Surgical Root Canal

Surgical Root Canals (Apicoectomy)

"Are Root Canals Safe?" Watch a video from the American Association of Endodontists.

Sometimes the pain or infection in your teeth, gums, or jaw continues after a non-surgical root canal. Schedule an appointment with Dr. Emine Loxley, DDS at Santa Rosa Endodontics. Our team's dedication, experience, professionalism, and care go a long way in treating all forms of endodontic problems. We want you to recognize that healthy teeth, gums, and a beautiful smile can be maintained practically pain-free!

If non-surgical root canal therapy is deemed not an option, Dr. Loxley will explain another option besides pulling the tooth. The most typical form of surgical root canal treatment is the procedure known as apicoectomy, or root end surgery.

How Apicoectomies work

As an endodontist, Dr. Loxley understands the various choices for eliminating infections in your teeth and gums. Non-surgical root canal treatment is generally the first choice to remove infected pulp, clean the inside of the tooth and root canal, and seal the area while saving the tooth. When it is unsuccessful or stronger measures are required, and the purpose of the treatment is to save the tooth, an apicoectomy can be done to eliminate new or recurring infection.

Apicoectomy is an endodontic surgery procedure where the tip (apex) of a tooth root is surgically removed (defined as “ectomy”). The action fights the infection found in tissues around the root’s tip. Although it is an invasive surgery, the results are generally effective.

What are some of the things Dr. Loxley looks for that indicate surgical root canal treatment is likely? Cracks or fractures on roots or blocked root canals that cannot be cleaned and sealed are common problems that prohibit non-surgical root canal treatment. Be sure to ask any questions you have and get answers that you understand regarding your concerns. Also note that surgery is not necessary in every instance where a root canal is needed; we also offer non-surgical root canals in certain scenarios.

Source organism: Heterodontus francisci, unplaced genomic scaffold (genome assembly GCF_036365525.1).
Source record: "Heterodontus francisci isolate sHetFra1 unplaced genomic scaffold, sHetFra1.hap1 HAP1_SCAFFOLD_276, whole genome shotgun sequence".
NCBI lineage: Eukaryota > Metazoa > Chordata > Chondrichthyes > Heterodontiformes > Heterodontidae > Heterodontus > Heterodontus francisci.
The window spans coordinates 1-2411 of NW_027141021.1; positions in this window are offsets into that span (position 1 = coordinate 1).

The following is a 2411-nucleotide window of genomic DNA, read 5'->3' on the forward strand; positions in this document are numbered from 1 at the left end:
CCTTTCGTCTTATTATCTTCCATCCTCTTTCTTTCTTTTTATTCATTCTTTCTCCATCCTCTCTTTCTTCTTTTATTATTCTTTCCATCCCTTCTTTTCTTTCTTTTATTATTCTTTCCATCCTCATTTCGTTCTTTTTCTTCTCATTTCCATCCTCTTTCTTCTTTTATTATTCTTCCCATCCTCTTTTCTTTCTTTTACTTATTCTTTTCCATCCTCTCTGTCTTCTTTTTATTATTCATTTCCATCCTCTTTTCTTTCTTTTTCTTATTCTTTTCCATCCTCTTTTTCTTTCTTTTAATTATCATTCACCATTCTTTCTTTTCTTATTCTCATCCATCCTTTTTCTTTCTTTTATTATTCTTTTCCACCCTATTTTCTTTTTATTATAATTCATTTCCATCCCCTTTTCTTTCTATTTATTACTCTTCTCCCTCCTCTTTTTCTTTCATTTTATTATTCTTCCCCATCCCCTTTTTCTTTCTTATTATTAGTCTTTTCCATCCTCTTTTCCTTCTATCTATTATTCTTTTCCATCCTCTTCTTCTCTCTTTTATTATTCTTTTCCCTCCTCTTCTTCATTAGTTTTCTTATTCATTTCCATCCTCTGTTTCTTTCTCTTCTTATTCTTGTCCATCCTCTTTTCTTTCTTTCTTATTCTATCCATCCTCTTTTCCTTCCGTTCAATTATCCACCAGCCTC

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The Process of a Surgical Root Canal

During your initial consultation, Dr. Loxley will request X-rays. She may prescribe antibiotics or anti-inflammatory medication to take prior to returning for surgery.

When you return for surgical root canal, the area will be numbed with a strong amount of local anesthetic. Dr. Loxley will cut the gum and move it away from the tooth for easier access to the root. She may have to cut away some of the jaw bone to expose the root tip. Infected surrounding tissues and the edge of the root tip are then removed. After cleaning the canal, filling is placed in it and at the end of the trimmed root. The gum is repositioned and stitched into place.

The location and type of the tooth determines the amount of time an endodontist needs to complete an apicoectomy. Allow 30 to 90 minutes for that part of the process. Dr. Loxley will set a follow-up appointment. If the surgical root canal therapy is successful, the infection will go away very quickly. You will be advised that the bone tissue around the root tip will take a few months to fully heal.

In some cases the infection continues after surgery and the tooth will need to be extracted to prevent damage to other teeth, your jaw, and gums. The problem may be due to a root fracture, which cannot always be detected until after the tooth is pulled or because the pain was ignored quite a while before seeking treatment.

Root canal treatment is no longer the painful process it was in the past. Instead, it is an opportunity to preserve your teeth and beautiful smile. Why not call Santa Rosa Endodontics and set an appointment with Dr. Loxley, DDS, today? Call (707) 595-9797 to book an appointment today. Have a non-urgent question? You may contact us on our website. We look forward to seeing your bright smile!